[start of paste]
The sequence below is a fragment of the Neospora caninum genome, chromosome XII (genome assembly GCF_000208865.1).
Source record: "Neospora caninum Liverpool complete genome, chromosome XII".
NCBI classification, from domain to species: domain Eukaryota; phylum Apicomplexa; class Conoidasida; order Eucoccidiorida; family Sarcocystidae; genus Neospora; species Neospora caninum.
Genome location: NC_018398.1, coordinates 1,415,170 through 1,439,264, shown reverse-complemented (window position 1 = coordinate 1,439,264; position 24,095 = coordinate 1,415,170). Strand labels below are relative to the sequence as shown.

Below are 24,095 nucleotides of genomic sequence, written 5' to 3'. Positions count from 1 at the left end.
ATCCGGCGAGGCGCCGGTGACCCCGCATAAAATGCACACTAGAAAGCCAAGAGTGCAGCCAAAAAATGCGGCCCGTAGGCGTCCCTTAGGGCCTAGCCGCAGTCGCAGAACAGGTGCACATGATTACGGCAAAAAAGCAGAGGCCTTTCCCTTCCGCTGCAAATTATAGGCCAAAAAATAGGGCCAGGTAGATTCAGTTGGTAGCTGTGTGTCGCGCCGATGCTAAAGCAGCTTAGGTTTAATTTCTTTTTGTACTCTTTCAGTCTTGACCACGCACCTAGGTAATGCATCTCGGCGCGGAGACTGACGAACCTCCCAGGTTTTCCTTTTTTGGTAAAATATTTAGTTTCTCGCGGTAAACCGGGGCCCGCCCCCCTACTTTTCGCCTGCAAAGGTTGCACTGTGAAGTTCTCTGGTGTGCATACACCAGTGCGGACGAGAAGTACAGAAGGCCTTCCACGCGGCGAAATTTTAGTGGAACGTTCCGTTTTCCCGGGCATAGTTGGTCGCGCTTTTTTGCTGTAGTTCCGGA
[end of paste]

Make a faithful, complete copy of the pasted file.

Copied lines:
The sequence below is a fragment of the Neospora caninum genome, chromosome XII (genome assembly GCF_000208865.1).
Source record: "Neospora caninum Liverpool complete genome, chromosome XII".
NCBI classification, from domain to species: domain Eukaryota; phylum Apicomplexa; class Conoidasida; order Eucoccidiorida; family Sarcocystidae; genus Neospora; species Neospora caninum.
Genome location: NC_018398.1, coordinates 1,415,170 through 1,439,264, shown reverse-complemented (window position 1 = coordinate 1,439,264; position 24,095 = coordinate 1,415,170). Strand labels below are relative to the sequence as shown.

Below are 24,095 nucleotides of genomic sequence, written 5' to 3'. Positions count from 1 at the left end.
ATCCGGCGAGGCGCCGGTGACCCCGCATAAAATGCACACTAGAAAGCCAAGAGTGCAGCCAAAAAATGCGGCCCGTAGGCGTCCCTTAGGGCCTAGCCGCAGTCGCAGAACAGGTGCACATGATTACGGCAAAAAAGCAGAGGCCTTTCCCTTCCGCTGCAAATTATAGGCCAAAAAATAGGGCCAGGTAGATTCAGTTGGTAGCTGTGTGTCGCGCCGATGCTAAAGCAGCTTAGGTTTAATTTCTTTTTGTACTCTTTCAGTCTTGACCACGCACCTAGGTAATGCATCTCGGCGCGGAGACTGACGAACCTCCCAGGTTTTCCTTTTTTGGTAAAATATTTAGTTTCTCGCGGTAAACCGGGGCCCGCCCCCCTACTTTTCGCCTGCAAAGGTTGCACTGTGAAGTTCTCTGGTGTGCATACACCAGTGCGGACGAGAAGTACAGAAGGCCTTCCACGCGGCGAAATTTTAGTGGAACGTTCCGTTTTCCCGGGCATAGTTGGTCGCGCTTTTTTGCTGTAGTTCCGGA